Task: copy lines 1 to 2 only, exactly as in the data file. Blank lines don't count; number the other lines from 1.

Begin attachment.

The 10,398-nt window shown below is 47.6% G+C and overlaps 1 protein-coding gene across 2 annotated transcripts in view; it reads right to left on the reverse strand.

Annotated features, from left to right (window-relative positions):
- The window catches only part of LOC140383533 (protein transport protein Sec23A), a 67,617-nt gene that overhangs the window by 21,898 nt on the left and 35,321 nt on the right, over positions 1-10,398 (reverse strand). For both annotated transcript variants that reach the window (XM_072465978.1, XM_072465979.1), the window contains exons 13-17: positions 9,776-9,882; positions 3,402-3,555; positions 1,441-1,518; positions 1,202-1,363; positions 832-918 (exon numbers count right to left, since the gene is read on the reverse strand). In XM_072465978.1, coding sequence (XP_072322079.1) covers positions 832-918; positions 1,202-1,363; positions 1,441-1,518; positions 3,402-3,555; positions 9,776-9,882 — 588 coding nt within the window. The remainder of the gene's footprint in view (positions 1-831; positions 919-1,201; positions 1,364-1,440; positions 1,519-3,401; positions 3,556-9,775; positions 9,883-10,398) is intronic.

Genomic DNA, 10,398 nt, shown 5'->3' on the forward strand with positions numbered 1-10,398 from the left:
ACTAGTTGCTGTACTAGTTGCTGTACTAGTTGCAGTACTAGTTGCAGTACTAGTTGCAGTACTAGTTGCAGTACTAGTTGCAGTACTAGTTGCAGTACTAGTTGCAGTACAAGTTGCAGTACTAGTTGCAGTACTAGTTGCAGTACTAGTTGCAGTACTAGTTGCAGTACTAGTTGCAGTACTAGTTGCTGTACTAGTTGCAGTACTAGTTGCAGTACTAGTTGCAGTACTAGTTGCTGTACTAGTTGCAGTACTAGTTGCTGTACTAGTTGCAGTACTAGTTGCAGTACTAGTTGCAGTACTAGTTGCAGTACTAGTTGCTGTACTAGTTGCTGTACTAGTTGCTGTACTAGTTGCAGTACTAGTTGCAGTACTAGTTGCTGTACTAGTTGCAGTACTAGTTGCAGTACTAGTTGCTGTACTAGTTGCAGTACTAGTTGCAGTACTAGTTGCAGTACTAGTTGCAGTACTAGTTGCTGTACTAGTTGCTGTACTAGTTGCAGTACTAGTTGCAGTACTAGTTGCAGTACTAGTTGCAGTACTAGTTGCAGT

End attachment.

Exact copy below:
The 10,398-nt window shown below is 47.6% G+C and overlaps 1 protein-coding gene across 2 annotated transcripts in view; it reads right to left on the reverse strand.

Annotated features, from left to right (window-relative positions):